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'We're Shocked': Family in Synagogue Shooting Escaped Rockets in Israel Only to Become Terror Victims in America

Courtesy: ABC Video Screenshot

A lone gunman entered the Chabad of Poway Synagogue in San Diego Saturday and opened fire on Jews celebrating the last day of Passover.  He killed one woman and wounded several others.

For one family, this was not their first encounter with terrorism. The Dahan family left their neighborhood on Israel's Gaza border years ago in hopes of finding a safer life in America. But this time, instead of rockets raining down, it was bullets.

The Dahan family's eight-year-old daughter Noya and her uncle Almog Peretz were injured in Saturday's terror attack.

CNN reports that Noya was injured by shrapnel. Her uncle, who was visiting from Israel, was shot in the leg while trying to shield her. She was treated at a nearby hospital and released Sunday.

"We're shocked," Noya's dad, Israel Dahan, told CNN on Sunday.

The Dahan family thought they were safe after leaving Israel eight years ago. They lived in Sderot, a community near Israel's southern border that faces daily threats of Hamas rockets.

"(We were) under the impression that everything is good here. Today we noticed this is not even close to be regular life," Dahan said.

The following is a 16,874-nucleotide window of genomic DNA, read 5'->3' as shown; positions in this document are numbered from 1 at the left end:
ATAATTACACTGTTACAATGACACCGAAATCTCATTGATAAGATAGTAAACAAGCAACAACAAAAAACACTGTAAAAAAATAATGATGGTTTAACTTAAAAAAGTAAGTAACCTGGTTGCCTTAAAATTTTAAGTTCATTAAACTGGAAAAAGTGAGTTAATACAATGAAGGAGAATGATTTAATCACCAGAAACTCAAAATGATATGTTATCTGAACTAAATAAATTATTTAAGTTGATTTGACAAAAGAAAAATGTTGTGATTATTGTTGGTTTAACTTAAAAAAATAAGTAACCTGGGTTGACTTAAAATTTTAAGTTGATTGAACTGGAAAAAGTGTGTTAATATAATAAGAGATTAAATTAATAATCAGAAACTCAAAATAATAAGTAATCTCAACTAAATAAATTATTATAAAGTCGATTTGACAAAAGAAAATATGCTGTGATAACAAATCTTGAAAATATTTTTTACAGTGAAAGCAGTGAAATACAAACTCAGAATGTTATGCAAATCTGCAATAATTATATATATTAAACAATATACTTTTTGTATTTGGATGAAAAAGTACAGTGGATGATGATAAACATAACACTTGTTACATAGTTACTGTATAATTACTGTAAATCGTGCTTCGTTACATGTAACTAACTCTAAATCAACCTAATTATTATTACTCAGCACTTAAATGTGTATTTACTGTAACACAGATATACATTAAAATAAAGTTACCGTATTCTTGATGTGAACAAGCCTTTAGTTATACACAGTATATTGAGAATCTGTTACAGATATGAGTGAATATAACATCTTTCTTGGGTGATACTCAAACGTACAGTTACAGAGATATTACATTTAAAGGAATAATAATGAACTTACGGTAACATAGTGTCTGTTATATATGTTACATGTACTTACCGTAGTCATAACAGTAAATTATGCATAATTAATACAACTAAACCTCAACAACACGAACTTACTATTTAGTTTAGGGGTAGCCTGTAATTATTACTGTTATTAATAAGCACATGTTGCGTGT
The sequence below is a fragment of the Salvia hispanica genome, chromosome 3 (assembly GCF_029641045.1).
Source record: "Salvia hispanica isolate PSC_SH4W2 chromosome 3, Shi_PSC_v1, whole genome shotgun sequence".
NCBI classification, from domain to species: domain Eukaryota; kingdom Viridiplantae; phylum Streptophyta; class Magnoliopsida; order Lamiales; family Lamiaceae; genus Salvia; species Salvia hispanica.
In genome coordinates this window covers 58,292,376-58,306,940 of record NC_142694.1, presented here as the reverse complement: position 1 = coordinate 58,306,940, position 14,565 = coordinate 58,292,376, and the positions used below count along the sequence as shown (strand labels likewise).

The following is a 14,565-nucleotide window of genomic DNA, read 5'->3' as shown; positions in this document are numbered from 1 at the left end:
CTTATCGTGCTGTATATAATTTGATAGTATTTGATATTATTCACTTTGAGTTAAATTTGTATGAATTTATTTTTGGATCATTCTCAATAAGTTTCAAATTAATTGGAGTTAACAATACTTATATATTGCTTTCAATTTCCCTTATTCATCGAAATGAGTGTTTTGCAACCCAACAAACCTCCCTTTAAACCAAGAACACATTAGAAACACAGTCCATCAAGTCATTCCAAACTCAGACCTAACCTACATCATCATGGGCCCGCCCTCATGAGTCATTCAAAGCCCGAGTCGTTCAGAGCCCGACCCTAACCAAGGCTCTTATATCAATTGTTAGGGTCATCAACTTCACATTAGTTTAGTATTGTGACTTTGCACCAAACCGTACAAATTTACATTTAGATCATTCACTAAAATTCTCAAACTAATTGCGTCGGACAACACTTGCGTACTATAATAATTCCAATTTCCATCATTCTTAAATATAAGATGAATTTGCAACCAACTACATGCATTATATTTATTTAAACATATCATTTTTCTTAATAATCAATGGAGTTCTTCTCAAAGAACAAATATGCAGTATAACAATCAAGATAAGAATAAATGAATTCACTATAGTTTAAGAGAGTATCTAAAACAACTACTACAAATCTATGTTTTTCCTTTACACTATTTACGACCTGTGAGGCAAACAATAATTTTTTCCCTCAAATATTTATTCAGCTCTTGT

One of the congregants told Fox News how Peretz saved not only his niece, but several other children.

"He grabbed all the kids in his hands and was just running towards the exit [when]  he saw another kid over there," Danny Almon said. "He grabbed him and started running and [that's when]  the shooter shot him in the leg. He didn't care. He kept on running with the kids."

Almog Peretz told Israel's Channel 12 that he learned how to run away from terror by running away from Hamas rockets in his hometown of Sderot.

"I was wounded while I was running with the children," Peretz said. "I had picked up a girl and [the shooter]  aimed his weapons at me. The murderer was only five or 10 meters from me, not more."

Unfortunately, this isn't even the first time the family has experienced anti-Semitism in America. Five years ago, someone spray-painted a swastika on their home.

Israeli president Reuven Rivlin said the shooting attack in California is another painful reminder that anti-Semitism and hatred of Jews is still thriving.

"We are again telling the world, there's no community that can say it is clean from anti-Semitism. Anti-Semitism destroys every good part, anti-Semitism, racism, the hatred of others and religious war, when we are all praying to God, who is one God to us all, creator of the universe and man," Rivlin said.

The attack happened a few days before Israel pauses to observe Holocaust Remembrance Day from Wednesday evening to Thursday evening.

Israeli Prime Minister Benjamin Netanyahu said the international community isn't doing enough to combat anti-Semitism.

He is due to convene a special discussion this week on the upsurge in anti-Semitic attacks around the world. 

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